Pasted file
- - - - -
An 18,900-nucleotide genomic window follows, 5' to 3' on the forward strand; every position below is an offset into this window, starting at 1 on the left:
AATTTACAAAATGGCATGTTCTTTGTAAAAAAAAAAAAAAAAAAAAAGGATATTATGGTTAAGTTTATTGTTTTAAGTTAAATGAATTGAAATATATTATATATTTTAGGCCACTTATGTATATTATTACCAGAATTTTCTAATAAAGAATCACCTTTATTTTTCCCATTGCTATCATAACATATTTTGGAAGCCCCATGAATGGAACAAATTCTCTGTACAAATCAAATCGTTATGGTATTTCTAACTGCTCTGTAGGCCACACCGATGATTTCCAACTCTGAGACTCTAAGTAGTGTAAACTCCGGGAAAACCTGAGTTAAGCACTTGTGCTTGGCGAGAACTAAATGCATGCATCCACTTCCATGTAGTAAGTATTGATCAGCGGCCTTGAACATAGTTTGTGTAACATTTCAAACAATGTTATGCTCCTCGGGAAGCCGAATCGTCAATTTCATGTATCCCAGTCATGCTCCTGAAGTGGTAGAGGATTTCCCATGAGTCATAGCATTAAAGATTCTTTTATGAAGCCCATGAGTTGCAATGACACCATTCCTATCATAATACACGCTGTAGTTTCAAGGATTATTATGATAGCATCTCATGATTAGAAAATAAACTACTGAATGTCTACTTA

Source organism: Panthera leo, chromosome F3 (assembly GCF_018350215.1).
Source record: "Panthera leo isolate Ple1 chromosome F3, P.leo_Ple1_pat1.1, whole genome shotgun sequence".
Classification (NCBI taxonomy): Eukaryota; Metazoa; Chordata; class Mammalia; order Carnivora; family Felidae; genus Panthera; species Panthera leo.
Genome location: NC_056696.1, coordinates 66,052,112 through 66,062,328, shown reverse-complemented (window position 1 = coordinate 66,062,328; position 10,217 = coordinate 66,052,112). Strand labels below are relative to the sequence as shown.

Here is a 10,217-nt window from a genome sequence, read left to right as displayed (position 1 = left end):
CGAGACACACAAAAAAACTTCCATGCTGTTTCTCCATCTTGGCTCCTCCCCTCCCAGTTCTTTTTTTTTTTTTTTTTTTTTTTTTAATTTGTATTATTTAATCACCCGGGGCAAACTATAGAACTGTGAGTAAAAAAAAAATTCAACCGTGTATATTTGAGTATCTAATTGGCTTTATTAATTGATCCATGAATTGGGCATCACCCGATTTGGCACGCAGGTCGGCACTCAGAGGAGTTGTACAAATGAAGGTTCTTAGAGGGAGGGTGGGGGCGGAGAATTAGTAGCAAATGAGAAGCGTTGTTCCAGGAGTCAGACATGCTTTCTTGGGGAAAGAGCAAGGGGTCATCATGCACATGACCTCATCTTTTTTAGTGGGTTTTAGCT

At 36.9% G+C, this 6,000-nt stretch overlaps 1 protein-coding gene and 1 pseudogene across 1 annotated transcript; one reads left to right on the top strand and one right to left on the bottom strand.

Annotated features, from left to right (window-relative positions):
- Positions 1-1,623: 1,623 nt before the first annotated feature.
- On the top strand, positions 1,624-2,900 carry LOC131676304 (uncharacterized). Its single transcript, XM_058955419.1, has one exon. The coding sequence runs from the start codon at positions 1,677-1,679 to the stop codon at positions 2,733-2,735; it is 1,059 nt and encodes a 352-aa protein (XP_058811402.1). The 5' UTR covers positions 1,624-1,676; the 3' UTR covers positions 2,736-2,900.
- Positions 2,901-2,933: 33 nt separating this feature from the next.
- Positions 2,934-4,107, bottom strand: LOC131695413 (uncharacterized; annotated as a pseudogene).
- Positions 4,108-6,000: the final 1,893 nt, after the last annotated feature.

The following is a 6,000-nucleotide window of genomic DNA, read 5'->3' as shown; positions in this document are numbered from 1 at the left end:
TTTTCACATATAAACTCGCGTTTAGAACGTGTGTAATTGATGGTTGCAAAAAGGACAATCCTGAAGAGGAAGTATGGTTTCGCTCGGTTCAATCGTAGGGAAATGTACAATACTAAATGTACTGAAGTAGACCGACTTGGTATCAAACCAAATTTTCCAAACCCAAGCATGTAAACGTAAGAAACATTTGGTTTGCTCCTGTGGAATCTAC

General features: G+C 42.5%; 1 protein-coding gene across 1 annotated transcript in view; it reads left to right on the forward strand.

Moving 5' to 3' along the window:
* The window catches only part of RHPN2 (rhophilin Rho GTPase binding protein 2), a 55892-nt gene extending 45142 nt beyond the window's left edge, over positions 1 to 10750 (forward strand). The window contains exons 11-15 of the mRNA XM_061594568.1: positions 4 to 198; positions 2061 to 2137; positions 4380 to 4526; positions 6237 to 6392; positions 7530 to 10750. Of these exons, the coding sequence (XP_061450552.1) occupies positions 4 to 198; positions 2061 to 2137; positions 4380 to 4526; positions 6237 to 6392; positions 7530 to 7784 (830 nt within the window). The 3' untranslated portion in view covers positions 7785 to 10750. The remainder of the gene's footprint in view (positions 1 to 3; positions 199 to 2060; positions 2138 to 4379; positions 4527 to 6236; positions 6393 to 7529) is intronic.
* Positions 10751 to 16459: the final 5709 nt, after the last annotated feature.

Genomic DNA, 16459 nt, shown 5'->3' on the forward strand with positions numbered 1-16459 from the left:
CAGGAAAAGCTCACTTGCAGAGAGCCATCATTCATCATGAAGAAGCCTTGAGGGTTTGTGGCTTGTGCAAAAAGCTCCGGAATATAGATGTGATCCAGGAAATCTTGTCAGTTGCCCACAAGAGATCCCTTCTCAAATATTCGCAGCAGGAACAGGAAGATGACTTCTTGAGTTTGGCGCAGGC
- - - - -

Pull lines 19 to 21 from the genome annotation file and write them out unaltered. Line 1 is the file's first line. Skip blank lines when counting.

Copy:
Moving 5' to 3' along the window:
* The window catches only part of RHPN2 (rhophilin Rho GTPase binding protein 2), a 55892-nt gene extending 45142 nt beyond the window's left edge, over positions 1 to 10750 (forward strand). The window contains exons 11-15 of the mRNA XM_061594568.1: positions 4 to 198; positions 2061 to 2137; positions 4380 to 4526; positions 6237 to 6392; positions 7530 to 10750. Of these exons, the coding sequence (XP_061450552.1) occupies positions 4 to 198; positions 2061 to 2137; positions 4380 to 4526; positions 6237 to 6392; positions 7530 to 7784 (830 nt within the window). The 3' untranslated portion in view covers positions 7785 to 10750. The remainder of the gene's footprint in view (positions 1 to 3; positions 199 to 2060; positions 2138 to 4379; positions 4527 to 6236; positions 6393 to 7529) is intronic.
* Positions 10751 to 16459: the final 5709 nt, after the last annotated feature.